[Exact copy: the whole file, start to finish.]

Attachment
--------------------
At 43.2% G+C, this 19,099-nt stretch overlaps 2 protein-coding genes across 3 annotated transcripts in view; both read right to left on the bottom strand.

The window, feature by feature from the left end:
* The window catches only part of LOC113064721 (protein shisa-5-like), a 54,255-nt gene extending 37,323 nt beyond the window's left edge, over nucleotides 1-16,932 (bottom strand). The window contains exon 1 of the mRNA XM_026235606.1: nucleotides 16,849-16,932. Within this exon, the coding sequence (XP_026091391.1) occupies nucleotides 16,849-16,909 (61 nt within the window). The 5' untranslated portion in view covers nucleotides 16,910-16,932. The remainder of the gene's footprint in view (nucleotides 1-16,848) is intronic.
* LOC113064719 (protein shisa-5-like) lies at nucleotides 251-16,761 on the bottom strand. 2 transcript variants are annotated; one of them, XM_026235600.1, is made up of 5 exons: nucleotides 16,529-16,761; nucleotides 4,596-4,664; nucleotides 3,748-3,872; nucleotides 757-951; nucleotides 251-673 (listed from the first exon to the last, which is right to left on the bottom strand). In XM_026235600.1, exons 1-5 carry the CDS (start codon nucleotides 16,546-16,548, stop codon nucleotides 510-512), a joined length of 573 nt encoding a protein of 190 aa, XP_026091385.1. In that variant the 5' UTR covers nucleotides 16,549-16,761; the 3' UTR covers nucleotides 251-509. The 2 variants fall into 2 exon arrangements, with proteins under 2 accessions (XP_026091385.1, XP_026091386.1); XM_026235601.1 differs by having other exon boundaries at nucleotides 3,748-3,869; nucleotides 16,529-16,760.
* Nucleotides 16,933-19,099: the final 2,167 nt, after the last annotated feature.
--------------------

At 43.2% G+C, this 19,099-nt stretch overlaps 2 protein-coding genes across 3 annotated transcripts in view; both read right to left on the bottom strand.

The window, feature by feature from the left end:
* The window catches only part of LOC113064721 (protein shisa-5-like), a 54,255-nt gene extending 37,323 nt beyond the window's left edge, over nucleotides 1-16,932 (bottom strand). The window contains exon 1 of the mRNA XM_026235606.1: nucleotides 16,849-16,932. Within this exon, the coding sequence (XP_026091391.1) occupies nucleotides 16,849-16,909 (61 nt within the window). The 5' untranslated portion in view covers nucleotides 16,910-16,932. The remainder of the gene's footprint in view (nucleotides 1-16,848) is intronic.
* LOC113064719 (protein shisa-5-like) lies at nucleotides 251-16,761 on the bottom strand. 2 transcript variants are annotated; one of them, XM_026235600.1, is made up of 5 exons: nucleotides 16,529-16,761; nucleotides 4,596-4,664; nucleotides 3,748-3,872; nucleotides 757-951; nucleotides 251-673 (listed from the first exon to the last, which is right to left on the bottom strand). In XM_026235600.1, exons 1-5 carry the CDS (start codon nucleotides 16,546-16,548, stop codon nucleotides 510-512), a joined length of 573 nt encoding a protein of 190 aa, XP_026091385.1. In that variant the 5' UTR covers nucleotides 16,549-16,761; the 3' UTR covers nucleotides 251-509. The 2 variants fall into 2 exon arrangements, with proteins under 2 accessions (XP_026091385.1, XP_026091386.1); XM_026235601.1 differs by having other exon boundaries at nucleotides 3,748-3,869; nucleotides 16,529-16,760.
* Nucleotides 16,933-19,099: the final 2,167 nt, after the last annotated feature.